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Throughout the 1990s, members of the Maryland Bench and Bar had become increasingly aware of issues and repercussions of unprofessional behavior by lawyers, which spurred the adoption of civility codes and, since 1992, a mandatory course in professionalism for all new admittees to the Maryland Bar.

The (national) Conference of Chief Justices, in 1996, adopted a resolution that called for a study of lawyer professionalism and encouraged the High Court in each state to take a leadership role in evaluating the contemporary needs of the legal community with respect to lawyer professionalism and coordinating the activities of the bench and bar by establishing a Commission on Professionalism.

By an order dated April 25, 2002, a Professionalism Task Force was established to study the concept of professionalism within the Maryland Bench and Bar and to determine whether there was a consensus as to the qualities of professionalism and, if so, to describe its nature and scope.

When the Task Force completed its work, it recommended, among other proposals, the creation of a Professionalism Commission, which was adopted by the Court of Appeals, on November 10, 2003.

The Professionalism Commission was established on February 14, 2004 and explored the recommendations of the Professionalism Task Force, and on May 31, 2006 and May 30, 2007, respectively, filed its Final Report with the Court and a Revised Final Report and Recommendations, to which Addenda addressing civility in electronic communications and mentoring were added on July 18, 2007, and December 10, 2008.

On March 9, 2009, the Court of Appeals established a permanent Commission on Professionalism to guide and support the principles of professionalism for all judges and lawyers throughout Maryland.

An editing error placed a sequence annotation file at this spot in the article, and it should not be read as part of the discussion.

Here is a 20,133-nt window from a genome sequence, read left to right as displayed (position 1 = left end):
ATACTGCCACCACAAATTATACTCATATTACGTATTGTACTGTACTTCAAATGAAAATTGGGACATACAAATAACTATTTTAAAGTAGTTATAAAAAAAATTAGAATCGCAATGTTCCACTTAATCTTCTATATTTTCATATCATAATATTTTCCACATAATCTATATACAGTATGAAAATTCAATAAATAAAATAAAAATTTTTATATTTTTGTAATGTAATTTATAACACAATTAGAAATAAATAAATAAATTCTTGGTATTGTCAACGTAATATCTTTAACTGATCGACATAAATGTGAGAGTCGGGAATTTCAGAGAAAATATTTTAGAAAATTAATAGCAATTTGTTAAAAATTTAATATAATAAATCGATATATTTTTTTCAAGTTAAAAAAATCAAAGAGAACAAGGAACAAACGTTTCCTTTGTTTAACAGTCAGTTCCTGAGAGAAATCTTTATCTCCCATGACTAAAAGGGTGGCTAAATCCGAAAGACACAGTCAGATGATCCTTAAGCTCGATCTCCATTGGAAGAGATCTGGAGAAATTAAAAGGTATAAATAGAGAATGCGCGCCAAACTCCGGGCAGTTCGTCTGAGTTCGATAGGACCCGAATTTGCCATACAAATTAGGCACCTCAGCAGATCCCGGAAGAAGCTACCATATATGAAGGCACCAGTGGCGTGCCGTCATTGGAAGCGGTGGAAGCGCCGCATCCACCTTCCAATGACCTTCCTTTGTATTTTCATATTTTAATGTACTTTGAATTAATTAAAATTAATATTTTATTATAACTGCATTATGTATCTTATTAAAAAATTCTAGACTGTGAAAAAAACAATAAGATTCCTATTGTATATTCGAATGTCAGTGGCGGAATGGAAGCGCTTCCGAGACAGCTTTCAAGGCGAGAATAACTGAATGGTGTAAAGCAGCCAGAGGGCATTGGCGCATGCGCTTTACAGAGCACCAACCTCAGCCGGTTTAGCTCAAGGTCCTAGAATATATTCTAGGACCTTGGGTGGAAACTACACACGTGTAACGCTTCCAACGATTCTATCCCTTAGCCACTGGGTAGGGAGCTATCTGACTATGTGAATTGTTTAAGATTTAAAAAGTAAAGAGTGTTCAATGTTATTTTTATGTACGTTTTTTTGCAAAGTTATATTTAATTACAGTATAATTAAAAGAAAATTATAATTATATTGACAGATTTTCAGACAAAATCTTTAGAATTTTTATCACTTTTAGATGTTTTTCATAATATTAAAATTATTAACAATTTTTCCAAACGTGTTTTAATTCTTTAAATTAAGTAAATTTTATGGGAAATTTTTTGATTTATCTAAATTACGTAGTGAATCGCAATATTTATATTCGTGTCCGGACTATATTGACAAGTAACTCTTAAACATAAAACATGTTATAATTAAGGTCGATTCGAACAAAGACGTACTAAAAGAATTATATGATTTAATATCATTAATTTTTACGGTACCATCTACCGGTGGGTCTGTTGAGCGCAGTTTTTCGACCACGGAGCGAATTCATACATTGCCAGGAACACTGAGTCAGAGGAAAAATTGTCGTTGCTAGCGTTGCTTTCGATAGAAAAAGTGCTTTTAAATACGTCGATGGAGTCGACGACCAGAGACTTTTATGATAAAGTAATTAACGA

The primary tasks of the Commission were to explore, as well as to monitor, the implementation of the professionalism policies adopted by the Court of Appeals, examine ways to promote professionalism among Maryland judges and lawyers, and provide sustained attention and assistance to the task of ensuring that the practice of law remains a high calling, focused on serving clients and promoting the administration of justice, as well as the public good.

The mission of the Commission was to support and encourage members of the Judiciary to exhibit the highest levels of professionalism and to support and encourage lawyers to exercise the highest levels of professional integrity in their relationships with their clients, other lawyers, the courts, and the public to fulfill their obligations to improve the law and the legal system.

On September 12, 2012 through an Administrative Order of the Court, the previous Professionalism Commission was replaced by the Maryland Professionalism Center. The Center in its continuance of the mission of the Commission, provides an opportunity for all newly admitted attorneys to participate in the Mentoring Program. The work of the Center will be expanded in the future to provide more opportunities for experienced lawyers and judges to participate in the development of professionalism in the State.